My Wobbly Bicycle

My Wobbly Bicycle, 147

Posted by on Jan 18, 2018 in Featured | 2 comments

images-1I hesitated several days before I said yes to interviewing Nikki Giovanni for the National Writers Series at the Opera House (date is now March 9). Black poet who’s raged against white people. Years ago, right? We were young. But she may feel the same,  even while smiling. I dunno.


download-1In Fayetteville, Arkansas, where I grew up, the few blacks lived in basically a ghetto behind the courthouse. Black children who wanted a high school education had to ride an hour on the bus over the Ozark Mountains to Fort Smith. We probably said to ourselves, “This isn’t right,” but until the federal government bonked our Governor Faubus over the head and said “You WILL integrate your schools,” it wasn’t much in our consciousness. I was in the 7th grade, then.


I was racist by omission. I had nothing against blacks, but I knew about as much about them as I did about the nuns who crossed the street to their school twice a day wearing their penguin outfits. When, finally, there were several blacks in our high school, my friends and I thought they were very cool: tall, reserved basketball players, mostly.


I’ve never had a close black friend. It’s my age, the culture I grew up in. I’ve since gotten to know and deeply admire a number of black poets. I met Gwendolyn Brooks, I spent several evenings and a weekend conference with the beloved Lucille Clifton and ferried her around when she visited campus. Also Rita Dove, Toi Dericott, and Natasha Trethaway are my distant friends. Over the years, I taught on the same faculty with Michael S. Harper, Marilyn Nelson, Chuck Stone, Charles Johnson, Gloria Hull, and Carol Henderson.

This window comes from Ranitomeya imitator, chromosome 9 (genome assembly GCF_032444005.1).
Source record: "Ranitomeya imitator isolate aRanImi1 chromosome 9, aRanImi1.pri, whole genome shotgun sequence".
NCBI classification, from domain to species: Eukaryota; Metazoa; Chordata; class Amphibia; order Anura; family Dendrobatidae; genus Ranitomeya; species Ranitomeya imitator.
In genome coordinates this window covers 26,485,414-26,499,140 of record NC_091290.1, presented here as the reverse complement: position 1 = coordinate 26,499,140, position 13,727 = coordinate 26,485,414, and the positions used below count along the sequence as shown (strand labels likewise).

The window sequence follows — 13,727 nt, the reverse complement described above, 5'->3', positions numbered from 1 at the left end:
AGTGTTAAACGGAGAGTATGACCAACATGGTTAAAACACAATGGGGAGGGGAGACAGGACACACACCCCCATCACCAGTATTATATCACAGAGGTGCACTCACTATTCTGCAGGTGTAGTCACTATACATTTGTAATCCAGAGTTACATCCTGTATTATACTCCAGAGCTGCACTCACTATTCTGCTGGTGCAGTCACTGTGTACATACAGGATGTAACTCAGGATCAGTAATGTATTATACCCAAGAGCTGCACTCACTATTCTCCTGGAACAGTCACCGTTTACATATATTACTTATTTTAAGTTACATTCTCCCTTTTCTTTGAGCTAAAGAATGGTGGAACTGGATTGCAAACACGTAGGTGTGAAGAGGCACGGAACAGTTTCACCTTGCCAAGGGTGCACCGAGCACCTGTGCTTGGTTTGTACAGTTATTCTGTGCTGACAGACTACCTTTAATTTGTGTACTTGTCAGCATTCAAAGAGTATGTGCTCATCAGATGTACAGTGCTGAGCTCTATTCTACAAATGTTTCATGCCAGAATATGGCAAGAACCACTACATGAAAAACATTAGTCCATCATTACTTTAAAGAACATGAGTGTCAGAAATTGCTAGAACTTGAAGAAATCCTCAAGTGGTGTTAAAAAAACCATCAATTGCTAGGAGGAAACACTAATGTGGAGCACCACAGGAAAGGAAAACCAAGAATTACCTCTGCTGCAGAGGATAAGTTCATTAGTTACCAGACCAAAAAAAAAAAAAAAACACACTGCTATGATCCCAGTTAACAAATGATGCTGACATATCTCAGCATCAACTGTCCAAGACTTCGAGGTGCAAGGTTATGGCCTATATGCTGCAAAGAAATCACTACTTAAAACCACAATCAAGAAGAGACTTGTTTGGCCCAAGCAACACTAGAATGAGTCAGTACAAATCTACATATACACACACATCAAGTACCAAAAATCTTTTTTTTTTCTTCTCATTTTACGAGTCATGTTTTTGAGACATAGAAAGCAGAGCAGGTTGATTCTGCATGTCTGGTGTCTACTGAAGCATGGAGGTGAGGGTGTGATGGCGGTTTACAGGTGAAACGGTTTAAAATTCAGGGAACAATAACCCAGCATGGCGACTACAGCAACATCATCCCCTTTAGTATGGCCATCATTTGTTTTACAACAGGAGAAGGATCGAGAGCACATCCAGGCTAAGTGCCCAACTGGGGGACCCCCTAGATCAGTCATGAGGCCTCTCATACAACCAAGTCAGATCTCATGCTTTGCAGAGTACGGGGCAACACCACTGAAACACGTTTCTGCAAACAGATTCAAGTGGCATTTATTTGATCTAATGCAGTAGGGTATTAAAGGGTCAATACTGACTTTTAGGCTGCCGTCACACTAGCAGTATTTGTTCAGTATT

I’ve read the poets, of course: Langston Hughes, Amiri Baraka, James Weldon Johnson, Elizabeth Alexander, Frederick Douglas, Robert Hayden, June Jordan—and so on. I’ve both admired and quarreled with their work, as another poet is wont to do.


images-2Nikki Giovanni’s name was omnipresent through my younger years. She was one of the young black poets involved in what came to be called the Black Arts Movement (1965-75) that followed in the wake of the Black Power Movement. Its intention was to affirm the autonomy of black artists to create black art for black people as a means to awaken black consciousness and achieve liberation.


When that goal sounds kind of chauvinistic and circular, I remember that the early women’s movement was saying the same thing: “We need to exclude in order to support ourselves and our worth as women.”


downloadIn the meantime. IN THE MEANTIME! We’ve had killings, racial slurs, riots. Race relations have blown up in our faces. Whatever Nikki and I talk about related to her poems is bound to be weighted with the terrible (I’ll use that word) present. What have I gotten myself into? I ordered a pile of Nikki’s books from Interlibrary Loan. I got her new one—the one we’ll talk about—A Good Cry: What We Learn from Tears and Laughter, read it once, and read it again later, carrying with me what I’d learned of her past. I know no way to do this situation justice than to look at the backstory. I wonder, do we live on different planets? Is that a truth to be acknowledged? Or would it be better to think in terms of unification? We’re both poets, we’re both Americans. We’re the same age. We’ve both had cancer. We’ve had failed and good relationships, we’ve had children.


I think I’ll write several posts on this topic before she visits on the March 9th. I’m intrigued. Particularly, I want to think and write about the difference in, say, Nikki’s poetry and mine.

If you have questions or thoughts that might help me shape our interview, let me know.